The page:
SEATTLE (AP) — Washington’s Jacob Eason was arguably the most accomplished scout team quarterback in the country last season.
Not many QBs who spent last season running the plays used by Stanford, Oregon State and other Pac-12 opponents had the kind of credentials Eason brought with him after transferring from Georgia.
Yet despite his experience as a starter for the Bulldogs and all his physical tools, there’s no guarantee Eason will be Washington’s starting QB when the season begins Aug. 31 against Eastern Washington. In fact, as the Huskies opened spring practice Wednesday, coach Chris Petersen was trying to downplay the expectations surrounding Eason and made it clear that the starting QB is not a foregone conclusion.
Petersen would prefer there’s no hype or attention surrounding Eason, who was relegated to being a spectator at Washington last year.
“(Eason) hasn’t played real football in a long, long time. That’s the thing,” Petersen said. “This is a college guy who played one year of college football and I just think it’s a disservice to him for you guys to put all this pressure on him. I’ve seen what is out there and all that kind of stuff. He’s a college guy, has played one year of football, got some really good talent. But our other guys do as well, but it’s not being talked about like it is with him. I think that’s unfair.”
Eason began his career at Georgia as a freshman starter, but he was unseated a year later by another freshman — Jake Fromm — after suffering an injury. Fromm went on to lead Georgia to the national championship game, and Eason decided to return home and transfer to Washington.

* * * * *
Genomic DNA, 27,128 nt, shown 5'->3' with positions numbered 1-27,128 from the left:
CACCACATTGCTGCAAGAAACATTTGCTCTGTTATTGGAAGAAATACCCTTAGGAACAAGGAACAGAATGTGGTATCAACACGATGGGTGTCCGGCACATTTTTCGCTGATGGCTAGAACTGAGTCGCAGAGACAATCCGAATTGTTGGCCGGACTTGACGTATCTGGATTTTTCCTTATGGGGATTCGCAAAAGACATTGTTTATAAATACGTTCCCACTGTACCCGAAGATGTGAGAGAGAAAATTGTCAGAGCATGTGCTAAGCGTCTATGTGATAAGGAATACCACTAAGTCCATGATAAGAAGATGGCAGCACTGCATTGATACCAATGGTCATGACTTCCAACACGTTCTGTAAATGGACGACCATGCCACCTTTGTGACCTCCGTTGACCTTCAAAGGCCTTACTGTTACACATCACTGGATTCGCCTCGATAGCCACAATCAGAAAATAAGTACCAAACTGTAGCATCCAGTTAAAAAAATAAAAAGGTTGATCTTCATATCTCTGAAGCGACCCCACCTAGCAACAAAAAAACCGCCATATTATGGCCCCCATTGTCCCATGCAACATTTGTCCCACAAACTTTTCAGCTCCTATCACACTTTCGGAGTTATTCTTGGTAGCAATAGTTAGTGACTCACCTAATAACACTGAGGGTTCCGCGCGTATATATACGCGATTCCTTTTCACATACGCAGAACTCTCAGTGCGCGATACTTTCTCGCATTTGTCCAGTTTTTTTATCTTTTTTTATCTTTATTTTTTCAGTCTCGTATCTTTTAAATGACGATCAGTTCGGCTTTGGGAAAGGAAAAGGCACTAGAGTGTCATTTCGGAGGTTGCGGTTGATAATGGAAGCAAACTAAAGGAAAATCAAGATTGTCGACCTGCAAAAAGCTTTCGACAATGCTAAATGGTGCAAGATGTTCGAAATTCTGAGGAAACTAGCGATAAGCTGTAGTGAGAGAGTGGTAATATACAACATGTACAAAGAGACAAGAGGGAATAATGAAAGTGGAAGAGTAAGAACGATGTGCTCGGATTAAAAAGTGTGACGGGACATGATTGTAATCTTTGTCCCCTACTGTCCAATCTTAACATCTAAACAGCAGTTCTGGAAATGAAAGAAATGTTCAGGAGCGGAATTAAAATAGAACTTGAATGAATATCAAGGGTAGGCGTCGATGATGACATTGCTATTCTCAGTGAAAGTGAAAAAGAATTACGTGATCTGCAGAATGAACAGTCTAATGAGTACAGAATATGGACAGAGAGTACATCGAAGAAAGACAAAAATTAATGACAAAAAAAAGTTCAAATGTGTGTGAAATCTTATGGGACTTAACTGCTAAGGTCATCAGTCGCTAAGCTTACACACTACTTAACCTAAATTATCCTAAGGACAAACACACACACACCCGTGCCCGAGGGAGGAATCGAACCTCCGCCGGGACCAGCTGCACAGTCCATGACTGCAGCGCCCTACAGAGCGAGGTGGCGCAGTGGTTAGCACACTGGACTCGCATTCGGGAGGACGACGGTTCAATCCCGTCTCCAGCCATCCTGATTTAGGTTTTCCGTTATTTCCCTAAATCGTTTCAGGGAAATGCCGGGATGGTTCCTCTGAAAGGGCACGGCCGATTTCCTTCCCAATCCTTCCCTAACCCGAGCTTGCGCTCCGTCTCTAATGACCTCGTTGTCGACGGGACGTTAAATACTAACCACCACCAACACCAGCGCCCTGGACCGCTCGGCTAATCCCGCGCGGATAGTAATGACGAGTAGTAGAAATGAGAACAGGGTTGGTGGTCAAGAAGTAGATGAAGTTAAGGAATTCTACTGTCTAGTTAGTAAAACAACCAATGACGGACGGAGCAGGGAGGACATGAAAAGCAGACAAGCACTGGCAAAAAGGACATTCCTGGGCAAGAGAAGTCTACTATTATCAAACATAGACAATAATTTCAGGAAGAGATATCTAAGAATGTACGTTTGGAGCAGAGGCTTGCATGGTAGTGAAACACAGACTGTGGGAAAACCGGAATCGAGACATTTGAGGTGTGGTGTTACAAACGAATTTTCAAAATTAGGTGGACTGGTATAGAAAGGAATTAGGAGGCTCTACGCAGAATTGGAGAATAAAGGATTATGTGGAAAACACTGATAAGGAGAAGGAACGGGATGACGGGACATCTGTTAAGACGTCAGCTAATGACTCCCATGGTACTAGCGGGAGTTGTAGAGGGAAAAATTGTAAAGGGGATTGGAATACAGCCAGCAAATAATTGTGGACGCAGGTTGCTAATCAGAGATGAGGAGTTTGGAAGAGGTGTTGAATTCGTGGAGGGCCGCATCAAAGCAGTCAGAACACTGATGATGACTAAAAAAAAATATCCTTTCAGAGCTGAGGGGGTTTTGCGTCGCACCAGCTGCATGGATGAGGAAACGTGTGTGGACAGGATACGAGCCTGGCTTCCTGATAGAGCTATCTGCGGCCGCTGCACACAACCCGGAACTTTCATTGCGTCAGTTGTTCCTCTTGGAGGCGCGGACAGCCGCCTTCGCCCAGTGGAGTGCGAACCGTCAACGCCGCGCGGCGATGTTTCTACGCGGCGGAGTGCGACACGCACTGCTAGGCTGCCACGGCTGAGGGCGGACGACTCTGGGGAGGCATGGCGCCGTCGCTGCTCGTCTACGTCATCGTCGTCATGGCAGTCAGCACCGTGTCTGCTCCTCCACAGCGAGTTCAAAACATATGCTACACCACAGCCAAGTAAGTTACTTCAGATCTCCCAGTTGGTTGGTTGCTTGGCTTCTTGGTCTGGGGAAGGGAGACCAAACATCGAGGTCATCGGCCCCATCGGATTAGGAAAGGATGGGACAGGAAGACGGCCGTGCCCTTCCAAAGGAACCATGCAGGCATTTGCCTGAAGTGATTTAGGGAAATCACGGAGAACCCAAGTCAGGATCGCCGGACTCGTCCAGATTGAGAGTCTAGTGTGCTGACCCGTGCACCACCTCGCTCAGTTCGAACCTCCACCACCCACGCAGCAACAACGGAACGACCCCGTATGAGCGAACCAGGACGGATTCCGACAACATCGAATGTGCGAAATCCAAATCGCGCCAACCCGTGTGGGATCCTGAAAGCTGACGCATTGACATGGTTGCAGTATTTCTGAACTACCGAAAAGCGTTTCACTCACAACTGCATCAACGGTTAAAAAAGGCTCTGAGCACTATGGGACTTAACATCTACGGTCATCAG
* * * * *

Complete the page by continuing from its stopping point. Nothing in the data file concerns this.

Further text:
The timing worked well. Eason was forced to sit out the 2018 season, but Washington had four-year starter Jake Browning finishing up his career and the expectation was that Eason would take over in 2019.
That may still happen, but Washington has a deep quarterback room. While there are some promising youngsters, the likelihood is that Eason or Jake Haener will earn the starting nod. Eason’s skills are without question but Haener is a junior who has more time in Washington’s system and he appeared in four games last season.
“It’s a different feeling moving forward. I think it’s going to bring out the best in all of us and I’m excited to see what happens,” Haener said.
Eason said the transition over the past year has been mostly seamless, from joining Washington before the start of spring practice a year ago to spending the regular season trying to pick up little tips from Browning in the hopes that he will be using them himself.
“Not being able to play on Saturdays, I used that in my practice time. I got to compete Monday through Thursday against our defense to get them better,” Eason said.
The task of replacing Browning will be tough for whoever wins the job. Browning left Washington as the winningest quarterback in Pac-12 history with a resume filled with school records that will be difficult for anyone to topple. Despite Eason’s credentials from his time at Georgia — where he threw for 2,430 yards and 16 touchdowns in 2016 — the last thing anyone expects is a quick decision from Petersen on a starter.
Browning even joked this week at his pro day about not expecting an announcement until just a few days before the opener. Everyone involved seems fine with that kind of timeline.
“There’s a lot of things I can work on. Mechanical things. Getting better with our system,” Eason said. “That’s what spring and fall camp are for. I’m looking forward to refining and getting better.”
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